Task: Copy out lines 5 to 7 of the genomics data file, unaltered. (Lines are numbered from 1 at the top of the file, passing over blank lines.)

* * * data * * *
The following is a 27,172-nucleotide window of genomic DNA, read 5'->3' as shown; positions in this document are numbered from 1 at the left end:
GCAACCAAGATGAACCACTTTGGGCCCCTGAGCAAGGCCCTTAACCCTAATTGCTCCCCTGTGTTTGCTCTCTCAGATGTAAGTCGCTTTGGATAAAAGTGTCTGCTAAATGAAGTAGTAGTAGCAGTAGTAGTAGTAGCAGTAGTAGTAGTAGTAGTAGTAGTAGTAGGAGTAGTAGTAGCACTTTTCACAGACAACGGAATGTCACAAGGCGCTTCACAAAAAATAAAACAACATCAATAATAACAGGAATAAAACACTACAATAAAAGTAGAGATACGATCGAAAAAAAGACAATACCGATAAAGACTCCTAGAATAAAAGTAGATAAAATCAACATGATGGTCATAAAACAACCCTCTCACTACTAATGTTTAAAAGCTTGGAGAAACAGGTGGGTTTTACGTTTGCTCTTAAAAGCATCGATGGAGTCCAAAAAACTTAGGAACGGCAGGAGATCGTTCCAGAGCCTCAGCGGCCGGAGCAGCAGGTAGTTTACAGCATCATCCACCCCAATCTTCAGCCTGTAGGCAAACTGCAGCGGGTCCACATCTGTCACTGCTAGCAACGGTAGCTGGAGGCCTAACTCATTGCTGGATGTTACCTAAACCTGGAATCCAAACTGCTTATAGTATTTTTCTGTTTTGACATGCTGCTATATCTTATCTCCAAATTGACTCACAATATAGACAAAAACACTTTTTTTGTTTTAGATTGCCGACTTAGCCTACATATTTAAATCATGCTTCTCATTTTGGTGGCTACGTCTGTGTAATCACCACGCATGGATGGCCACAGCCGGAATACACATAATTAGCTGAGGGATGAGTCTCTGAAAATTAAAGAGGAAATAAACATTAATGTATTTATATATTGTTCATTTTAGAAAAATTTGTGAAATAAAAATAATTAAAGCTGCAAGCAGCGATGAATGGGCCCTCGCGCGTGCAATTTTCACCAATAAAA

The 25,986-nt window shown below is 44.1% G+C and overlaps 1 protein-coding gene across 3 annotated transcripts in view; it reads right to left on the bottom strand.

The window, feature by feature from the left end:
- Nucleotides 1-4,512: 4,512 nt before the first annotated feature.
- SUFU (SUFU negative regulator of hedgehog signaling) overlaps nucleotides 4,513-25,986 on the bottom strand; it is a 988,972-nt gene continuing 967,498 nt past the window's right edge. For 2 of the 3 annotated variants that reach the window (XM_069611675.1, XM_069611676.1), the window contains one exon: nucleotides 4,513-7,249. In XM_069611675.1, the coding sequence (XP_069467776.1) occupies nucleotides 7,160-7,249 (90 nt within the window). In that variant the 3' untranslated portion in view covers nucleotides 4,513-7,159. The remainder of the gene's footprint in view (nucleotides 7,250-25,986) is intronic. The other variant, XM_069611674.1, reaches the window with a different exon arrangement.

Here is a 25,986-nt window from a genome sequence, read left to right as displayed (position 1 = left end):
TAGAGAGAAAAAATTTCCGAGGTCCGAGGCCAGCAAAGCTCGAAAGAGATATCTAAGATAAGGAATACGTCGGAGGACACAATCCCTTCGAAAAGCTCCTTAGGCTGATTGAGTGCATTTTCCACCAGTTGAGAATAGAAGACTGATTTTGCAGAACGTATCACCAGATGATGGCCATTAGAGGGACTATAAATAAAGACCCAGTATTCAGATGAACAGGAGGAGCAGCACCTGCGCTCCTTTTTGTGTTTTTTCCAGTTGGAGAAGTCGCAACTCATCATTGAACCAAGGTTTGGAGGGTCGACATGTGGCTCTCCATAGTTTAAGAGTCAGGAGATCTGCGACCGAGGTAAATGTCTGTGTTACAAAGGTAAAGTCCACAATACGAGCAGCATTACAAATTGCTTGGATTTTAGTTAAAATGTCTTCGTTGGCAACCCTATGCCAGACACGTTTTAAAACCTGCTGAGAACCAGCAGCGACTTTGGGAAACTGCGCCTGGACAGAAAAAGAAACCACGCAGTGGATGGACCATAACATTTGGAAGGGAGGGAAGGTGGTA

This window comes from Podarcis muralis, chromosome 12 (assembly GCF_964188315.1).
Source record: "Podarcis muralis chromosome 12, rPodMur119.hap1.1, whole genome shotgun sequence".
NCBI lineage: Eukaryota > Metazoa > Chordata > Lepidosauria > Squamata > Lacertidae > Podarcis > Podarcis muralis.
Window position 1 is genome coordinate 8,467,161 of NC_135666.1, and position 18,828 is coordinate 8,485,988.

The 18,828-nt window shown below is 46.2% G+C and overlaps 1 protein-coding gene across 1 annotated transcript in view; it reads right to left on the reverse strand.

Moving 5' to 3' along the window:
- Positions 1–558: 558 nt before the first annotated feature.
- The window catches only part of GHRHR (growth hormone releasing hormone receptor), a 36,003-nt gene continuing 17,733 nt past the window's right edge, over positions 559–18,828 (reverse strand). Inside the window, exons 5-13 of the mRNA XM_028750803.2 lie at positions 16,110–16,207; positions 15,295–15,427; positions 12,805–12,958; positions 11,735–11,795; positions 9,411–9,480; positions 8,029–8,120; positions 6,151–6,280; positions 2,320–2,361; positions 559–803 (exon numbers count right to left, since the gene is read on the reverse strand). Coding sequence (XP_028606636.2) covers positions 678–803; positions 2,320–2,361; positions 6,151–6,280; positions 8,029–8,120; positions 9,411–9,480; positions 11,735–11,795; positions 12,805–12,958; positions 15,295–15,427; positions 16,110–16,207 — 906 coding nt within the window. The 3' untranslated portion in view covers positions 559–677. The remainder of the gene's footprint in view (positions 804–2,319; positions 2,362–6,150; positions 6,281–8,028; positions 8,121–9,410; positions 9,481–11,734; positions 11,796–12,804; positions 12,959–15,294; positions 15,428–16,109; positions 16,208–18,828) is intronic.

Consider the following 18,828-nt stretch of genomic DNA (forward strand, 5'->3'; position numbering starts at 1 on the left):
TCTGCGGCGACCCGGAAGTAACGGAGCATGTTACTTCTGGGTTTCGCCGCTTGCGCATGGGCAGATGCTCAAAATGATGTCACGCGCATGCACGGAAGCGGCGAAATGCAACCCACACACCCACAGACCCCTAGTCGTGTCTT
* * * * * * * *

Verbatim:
- Nucleotides 1-4,512: 4,512 nt before the first annotated feature.
- SUFU (SUFU negative regulator of hedgehog signaling) overlaps nucleotides 4,513-25,986 on the bottom strand; it is a 988,972-nt gene continuing 967,498 nt past the window's right edge. For 2 of the 3 annotated variants that reach the window (XM_069611675.1, XM_069611676.1), the window contains one exon: nucleotides 4,513-7,249. In XM_069611675.1, the coding sequence (XP_069467776.1) occupies nucleotides 7,160-7,249 (90 nt within the window). In that variant the 3' untranslated portion in view covers nucleotides 4,513-7,159. The remainder of the gene's footprint in view (nucleotides 7,250-25,986) is intronic. The other variant, XM_069611674.1, reaches the window with a different exon arrangement.

Here is a 25,986-nt window from a genome sequence, read left to right as displayed (position 1 = left end):